John Wesley usually by-passed Ulverston on his journeys north. When he did come up the west coast, crossing the Kent estuary from Hest Bank to Grange and then the Leven from Flookborough to Conishead, he usually dashed across to Askham in order to cross the Duddon. This was a journey he hated, being convinced that the estuary guides cheated him and delayed the crossings to enhance the revenues at their inns. He came to Ulverston only once, on Friday July 5th 1752. "Here a very convenient place for preaching was offered. But few people had any desire to hear, so I went quietly back to my inn." The next day he travelled to Chipping in Lancashire.
By the early nineteenth century a group of Methodists met in homes and a chapel was built in 1818. At this time Ulverston grew rapidly from a small market town because of an influx of miners in the new iron ore mines and later the arrival of the railway. By the end of the century a larger church was needed and the present church, designed by John Wills of Derby, opened in 1901.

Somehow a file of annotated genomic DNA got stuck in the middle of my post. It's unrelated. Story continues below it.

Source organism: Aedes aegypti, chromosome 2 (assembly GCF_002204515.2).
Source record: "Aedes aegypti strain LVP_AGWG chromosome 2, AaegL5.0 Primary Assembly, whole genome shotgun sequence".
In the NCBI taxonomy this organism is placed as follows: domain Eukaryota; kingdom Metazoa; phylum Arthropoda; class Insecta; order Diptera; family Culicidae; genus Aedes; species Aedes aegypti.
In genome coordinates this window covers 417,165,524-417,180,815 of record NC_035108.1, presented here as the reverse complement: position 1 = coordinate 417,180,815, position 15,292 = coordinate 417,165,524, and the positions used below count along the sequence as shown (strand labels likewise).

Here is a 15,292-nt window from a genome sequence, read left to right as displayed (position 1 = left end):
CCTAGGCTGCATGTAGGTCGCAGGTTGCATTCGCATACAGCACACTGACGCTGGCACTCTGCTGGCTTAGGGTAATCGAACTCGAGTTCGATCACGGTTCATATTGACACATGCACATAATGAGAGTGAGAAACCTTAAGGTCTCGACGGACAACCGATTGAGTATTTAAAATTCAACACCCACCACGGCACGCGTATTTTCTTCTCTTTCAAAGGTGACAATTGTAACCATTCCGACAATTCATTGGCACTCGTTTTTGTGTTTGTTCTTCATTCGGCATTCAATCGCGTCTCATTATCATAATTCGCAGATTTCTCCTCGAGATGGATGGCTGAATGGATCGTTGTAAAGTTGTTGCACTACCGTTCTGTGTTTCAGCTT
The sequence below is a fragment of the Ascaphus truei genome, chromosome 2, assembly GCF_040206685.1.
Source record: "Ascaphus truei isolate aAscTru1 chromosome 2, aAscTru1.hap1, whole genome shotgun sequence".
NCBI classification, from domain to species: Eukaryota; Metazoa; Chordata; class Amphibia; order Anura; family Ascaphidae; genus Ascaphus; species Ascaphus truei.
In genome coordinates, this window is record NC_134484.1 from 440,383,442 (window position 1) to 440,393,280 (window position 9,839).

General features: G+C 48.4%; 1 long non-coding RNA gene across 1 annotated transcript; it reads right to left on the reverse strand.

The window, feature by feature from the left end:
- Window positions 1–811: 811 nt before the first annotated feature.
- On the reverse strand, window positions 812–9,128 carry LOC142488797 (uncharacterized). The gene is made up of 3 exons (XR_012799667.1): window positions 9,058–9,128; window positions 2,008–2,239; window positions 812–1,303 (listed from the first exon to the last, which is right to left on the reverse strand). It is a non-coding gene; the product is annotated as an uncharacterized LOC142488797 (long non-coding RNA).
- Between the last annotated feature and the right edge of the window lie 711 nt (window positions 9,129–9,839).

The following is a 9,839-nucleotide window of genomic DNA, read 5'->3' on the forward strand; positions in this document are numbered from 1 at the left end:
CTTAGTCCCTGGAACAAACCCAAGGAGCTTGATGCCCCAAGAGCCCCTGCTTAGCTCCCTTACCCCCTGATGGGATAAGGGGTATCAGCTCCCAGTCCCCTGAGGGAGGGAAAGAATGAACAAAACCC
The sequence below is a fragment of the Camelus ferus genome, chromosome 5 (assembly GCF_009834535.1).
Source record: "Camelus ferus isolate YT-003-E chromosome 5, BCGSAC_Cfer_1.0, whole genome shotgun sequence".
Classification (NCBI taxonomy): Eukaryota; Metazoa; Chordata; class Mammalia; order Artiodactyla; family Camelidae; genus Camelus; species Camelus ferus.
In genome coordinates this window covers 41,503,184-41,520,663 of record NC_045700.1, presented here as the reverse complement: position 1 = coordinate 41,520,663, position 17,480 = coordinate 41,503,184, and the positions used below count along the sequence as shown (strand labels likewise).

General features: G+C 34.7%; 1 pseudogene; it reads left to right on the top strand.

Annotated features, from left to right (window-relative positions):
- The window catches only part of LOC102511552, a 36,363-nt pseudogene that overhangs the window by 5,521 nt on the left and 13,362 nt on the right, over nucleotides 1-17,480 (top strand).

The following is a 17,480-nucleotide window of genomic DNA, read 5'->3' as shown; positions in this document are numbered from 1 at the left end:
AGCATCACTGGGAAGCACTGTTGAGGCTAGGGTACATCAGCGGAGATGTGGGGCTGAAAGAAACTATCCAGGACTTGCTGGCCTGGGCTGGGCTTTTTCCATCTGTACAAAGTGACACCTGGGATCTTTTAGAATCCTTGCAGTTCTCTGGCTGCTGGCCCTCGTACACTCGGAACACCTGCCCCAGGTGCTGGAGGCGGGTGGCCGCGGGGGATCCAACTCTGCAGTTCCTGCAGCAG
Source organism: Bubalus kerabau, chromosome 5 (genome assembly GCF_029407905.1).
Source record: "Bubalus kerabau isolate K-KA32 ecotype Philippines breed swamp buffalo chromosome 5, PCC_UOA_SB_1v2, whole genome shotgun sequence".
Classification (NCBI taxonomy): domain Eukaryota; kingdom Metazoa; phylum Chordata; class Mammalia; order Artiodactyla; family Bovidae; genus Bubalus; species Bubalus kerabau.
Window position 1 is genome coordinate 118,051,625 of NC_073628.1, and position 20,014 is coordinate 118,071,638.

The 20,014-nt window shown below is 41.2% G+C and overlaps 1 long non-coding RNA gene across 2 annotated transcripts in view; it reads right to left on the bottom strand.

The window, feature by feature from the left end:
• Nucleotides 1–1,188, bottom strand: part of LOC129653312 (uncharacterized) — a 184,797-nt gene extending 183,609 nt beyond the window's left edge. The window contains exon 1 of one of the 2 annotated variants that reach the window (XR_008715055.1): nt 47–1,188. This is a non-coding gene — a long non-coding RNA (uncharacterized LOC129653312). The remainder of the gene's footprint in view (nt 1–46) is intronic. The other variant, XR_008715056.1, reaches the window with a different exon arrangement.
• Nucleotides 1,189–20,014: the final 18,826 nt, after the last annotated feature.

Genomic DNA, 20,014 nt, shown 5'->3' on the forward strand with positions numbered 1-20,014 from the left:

In 1985 it was clear that the building needed serious repairs and it was decided to completely refurbish the building, adding a new extension to provide meeting rooms and a kitchen. This was completed in 1992 and is the building we use today.
Our premises are heavily used, not just for the meetings listed here, but by a wide variety of local organisations.
From the 1950's we have exchanged pulpits with the local Anglican churches and we are an active member of Churches Together in Ulverston.